ZFS may panic your system if you have an exceptionally slow IO

January 2, 2017

Today, one of our ZFS fileservers paniced. The panic itself is quite straightforward:

genunix: I/O to pool 'fs0-core-01' appears to be hung.
genunix: ffffff007a0c5a20 zfs:vdev_deadman+10b ()
genunix: ffffff007a0c5af0 zfs:spa_deadman+ad ()

The spa_deadman function is to be found in spa_misc.c and vdev_deadman is in vdev.c. The latter has the important comment:

 * Look at the head of all the pending queues,
 * if any I/O has been outstanding for longer than
 * the spa_deadman_synctime we panic the system.

The spa_deadman_synctime value comes from zfs_deadman_synctime_ms, in spa_misc.c:

 * [...]
 * Secondly, the value determines if an I/O is considered "hung".
 * Any I/O that has not completed in zfs_deadman_synctime_ms is
 * considered "hung" resulting in a system panic.
uint64_t zfs_deadman_synctime_ms = 1000000ULL;

That's 1000 seconds, or 16 minutes and 40 seconds.

By 'completed' I believe that ZFS includes 'has resulted in an error', including a timeout error from eg the SCSI system. Normally you would expect IO systems to time out IO requests well before 16 minutes, but apparently something in our multipathed iSCSI setup did not do this and so ZFS pushed the big red button of a panic.

(This is a somewhat dangerous assumption under some circumstances. If you have a ZFS pool built from files from an NFS mounted filesystem, for example, NFS will wait endlessly for server IO to complete. And while this is extreme, there are vaguely plausible situations where file-backed ZFS pools make some sense.)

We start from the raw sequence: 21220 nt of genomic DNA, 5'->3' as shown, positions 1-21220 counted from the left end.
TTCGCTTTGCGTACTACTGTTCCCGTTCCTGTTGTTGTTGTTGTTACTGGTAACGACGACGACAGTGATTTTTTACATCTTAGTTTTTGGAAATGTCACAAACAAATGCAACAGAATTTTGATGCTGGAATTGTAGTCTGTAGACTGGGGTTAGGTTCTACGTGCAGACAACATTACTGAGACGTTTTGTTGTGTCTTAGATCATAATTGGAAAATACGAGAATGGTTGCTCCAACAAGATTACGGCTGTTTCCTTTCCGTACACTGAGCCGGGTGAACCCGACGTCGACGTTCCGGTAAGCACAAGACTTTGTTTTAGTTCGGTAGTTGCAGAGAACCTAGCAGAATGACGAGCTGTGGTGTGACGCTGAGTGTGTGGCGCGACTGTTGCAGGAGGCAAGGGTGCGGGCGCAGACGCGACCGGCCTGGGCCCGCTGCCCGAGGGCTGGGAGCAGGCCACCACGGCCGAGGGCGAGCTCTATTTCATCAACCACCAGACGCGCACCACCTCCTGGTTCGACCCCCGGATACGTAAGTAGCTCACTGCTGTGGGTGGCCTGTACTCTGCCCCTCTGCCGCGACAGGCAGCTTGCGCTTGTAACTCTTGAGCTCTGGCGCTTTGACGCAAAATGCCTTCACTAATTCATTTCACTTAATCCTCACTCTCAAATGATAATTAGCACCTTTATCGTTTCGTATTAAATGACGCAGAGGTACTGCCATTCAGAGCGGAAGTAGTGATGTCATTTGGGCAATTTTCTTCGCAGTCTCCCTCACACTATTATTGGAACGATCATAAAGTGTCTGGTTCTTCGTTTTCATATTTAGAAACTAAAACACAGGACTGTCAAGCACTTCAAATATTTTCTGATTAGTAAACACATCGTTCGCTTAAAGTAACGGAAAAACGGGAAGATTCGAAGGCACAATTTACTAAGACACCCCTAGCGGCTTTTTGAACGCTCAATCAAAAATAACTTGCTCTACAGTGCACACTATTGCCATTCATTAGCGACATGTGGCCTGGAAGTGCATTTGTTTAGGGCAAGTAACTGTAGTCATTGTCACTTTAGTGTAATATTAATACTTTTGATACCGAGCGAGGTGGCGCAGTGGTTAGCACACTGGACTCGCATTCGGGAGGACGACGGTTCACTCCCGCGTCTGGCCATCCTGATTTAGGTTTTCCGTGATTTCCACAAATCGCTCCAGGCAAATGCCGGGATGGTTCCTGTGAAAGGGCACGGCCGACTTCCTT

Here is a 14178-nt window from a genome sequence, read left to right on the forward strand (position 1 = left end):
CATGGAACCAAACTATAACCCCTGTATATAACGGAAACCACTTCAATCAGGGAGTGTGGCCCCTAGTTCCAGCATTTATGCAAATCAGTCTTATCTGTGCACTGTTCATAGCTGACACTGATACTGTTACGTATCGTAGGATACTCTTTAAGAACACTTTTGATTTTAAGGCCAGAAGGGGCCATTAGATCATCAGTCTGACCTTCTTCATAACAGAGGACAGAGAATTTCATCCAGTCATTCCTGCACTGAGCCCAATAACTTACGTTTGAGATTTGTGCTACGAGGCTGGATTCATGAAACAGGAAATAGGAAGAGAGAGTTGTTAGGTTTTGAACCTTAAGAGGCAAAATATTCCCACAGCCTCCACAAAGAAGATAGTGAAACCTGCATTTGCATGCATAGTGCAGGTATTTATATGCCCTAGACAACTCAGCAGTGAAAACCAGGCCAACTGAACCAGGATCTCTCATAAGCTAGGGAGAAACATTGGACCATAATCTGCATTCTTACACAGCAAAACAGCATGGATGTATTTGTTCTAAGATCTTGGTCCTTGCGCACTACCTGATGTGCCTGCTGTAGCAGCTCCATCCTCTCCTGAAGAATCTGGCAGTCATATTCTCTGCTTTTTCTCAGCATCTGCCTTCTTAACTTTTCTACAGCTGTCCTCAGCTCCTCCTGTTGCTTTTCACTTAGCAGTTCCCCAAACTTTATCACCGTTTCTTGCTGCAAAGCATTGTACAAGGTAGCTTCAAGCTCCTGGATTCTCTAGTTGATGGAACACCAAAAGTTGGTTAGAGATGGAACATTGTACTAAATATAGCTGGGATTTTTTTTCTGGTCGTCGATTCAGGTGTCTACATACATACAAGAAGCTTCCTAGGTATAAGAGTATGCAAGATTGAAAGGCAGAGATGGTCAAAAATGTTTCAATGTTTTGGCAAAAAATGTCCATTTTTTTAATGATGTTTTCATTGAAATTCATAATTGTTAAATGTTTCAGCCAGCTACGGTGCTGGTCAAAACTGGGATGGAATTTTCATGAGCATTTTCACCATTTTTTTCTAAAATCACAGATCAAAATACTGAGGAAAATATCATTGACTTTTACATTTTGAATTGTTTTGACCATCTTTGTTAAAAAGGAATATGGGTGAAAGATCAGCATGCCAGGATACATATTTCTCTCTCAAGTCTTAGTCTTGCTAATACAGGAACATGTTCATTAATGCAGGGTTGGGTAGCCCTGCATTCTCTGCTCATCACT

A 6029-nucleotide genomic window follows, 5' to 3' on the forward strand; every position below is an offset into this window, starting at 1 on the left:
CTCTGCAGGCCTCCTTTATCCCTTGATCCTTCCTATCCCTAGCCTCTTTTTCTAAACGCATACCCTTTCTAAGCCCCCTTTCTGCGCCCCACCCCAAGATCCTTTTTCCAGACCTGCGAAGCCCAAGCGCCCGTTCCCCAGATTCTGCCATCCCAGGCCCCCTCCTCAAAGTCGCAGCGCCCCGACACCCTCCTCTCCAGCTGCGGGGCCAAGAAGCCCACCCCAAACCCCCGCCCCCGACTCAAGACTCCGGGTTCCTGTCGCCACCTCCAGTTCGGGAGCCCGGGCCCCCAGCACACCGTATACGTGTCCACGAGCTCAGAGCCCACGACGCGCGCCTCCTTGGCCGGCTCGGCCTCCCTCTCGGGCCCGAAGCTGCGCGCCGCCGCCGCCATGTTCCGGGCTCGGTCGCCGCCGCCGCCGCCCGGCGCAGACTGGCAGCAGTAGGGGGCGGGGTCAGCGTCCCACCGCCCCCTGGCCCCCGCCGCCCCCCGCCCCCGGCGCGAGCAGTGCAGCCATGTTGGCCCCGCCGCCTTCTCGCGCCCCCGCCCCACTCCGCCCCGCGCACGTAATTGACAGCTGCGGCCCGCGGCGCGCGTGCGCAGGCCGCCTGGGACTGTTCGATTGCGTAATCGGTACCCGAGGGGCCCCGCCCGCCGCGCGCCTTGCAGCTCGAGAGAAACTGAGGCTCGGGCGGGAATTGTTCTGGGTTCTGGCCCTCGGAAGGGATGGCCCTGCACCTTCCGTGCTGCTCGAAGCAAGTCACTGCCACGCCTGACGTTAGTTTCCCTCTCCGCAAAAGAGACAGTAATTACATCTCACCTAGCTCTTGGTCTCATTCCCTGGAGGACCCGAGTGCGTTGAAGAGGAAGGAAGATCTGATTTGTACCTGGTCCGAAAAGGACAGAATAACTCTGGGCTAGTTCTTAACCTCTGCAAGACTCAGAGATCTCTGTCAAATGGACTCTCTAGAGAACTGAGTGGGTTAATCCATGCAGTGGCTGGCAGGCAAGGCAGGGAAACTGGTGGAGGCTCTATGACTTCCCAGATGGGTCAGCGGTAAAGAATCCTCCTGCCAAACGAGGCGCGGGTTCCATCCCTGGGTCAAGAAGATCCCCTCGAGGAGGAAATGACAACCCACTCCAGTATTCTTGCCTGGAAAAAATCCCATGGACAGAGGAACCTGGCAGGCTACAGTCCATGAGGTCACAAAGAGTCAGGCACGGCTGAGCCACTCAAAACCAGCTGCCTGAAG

Note that this behavior is completely unrelated to the ZFS pool failmode setting. It can happen before ZFS reports any pool errors, and it can happen when the only problem is a single IO to a single underlying disk (and the pool has retained full redundancy throughout and so on). All it needs is one hung IO to one device used by one pool and your entire system can panic (and then sit there while it slowly writes out a crash dump, if you have those configured).

However, I've decided that I'm not particularly upset by this. The fileserver was in some trouble before the panic (I assume due to IO problems to iSCSI backend disk(s)), and rebooting seems to have fixed things for now. At least some of the times, panicing and retrying from scratch is a better strategy than banging your head against the wall over and over; this time seems to be one of them.

(I might feel differently if we had important user level processes running on these machines, like database servers or the like.)

In the short term we're unlikely to change this deadman timeout or disable it. I'm more interested in trying to find out what our iSCSI IO timeouts actually are and see if we can lower them so that the kernel will spit out timeout errors well before that much time goes by (say a couple of minutes at the outside). Unfortunately there are a lot of levels and moving parts involved here, so things are likely to be complex (and compounding on each other).

Sidebar: The various levels I think we have in action here

From the top downwards: OmniOS scsi_vhci multipathing, OmniOS generic SCSI, OmniOS iSCSI initiator, our Linux iSCSI target, the generic Linux block and SCSI layers, the Linux mpt2sas driver, and then the physical SSDs involved. Probably some of these levels do some amount of retrying of timed out requests before they pass problems back to higher levels, which of course compounds this sort of issue (and complicates tuning it).

Written on 02 January 2017.
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Last modified: Mon Jan 2 01:42:47 2017
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